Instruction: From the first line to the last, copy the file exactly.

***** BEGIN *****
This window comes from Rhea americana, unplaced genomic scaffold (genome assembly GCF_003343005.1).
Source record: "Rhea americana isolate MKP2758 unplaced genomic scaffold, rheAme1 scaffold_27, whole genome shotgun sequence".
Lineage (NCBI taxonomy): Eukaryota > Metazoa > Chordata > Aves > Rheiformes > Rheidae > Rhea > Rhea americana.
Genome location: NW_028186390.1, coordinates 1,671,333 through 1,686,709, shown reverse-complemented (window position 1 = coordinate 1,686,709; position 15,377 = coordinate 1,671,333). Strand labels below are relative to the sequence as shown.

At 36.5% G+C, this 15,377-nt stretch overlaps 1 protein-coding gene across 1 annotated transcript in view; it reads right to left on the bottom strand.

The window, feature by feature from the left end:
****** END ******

This window comes from Rhea americana, unplaced genomic scaffold (genome assembly GCF_003343005.1).
Source record: "Rhea americana isolate MKP2758 unplaced genomic scaffold, rheAme1 scaffold_27, whole genome shotgun sequence".
Lineage (NCBI taxonomy): Eukaryota > Metazoa > Chordata > Aves > Rheiformes > Rheidae > Rhea > Rhea americana.
Genome location: NW_028186390.1, coordinates 1,671,333 through 1,686,709, shown reverse-complemented (window position 1 = coordinate 1,686,709; position 15,377 = coordinate 1,671,333). Strand labels below are relative to the sequence as shown.

At 36.5% G+C, this 15,377-nt stretch overlaps 1 protein-coding gene across 1 annotated transcript in view; it reads right to left on the bottom strand.

The window, feature by feature from the left end: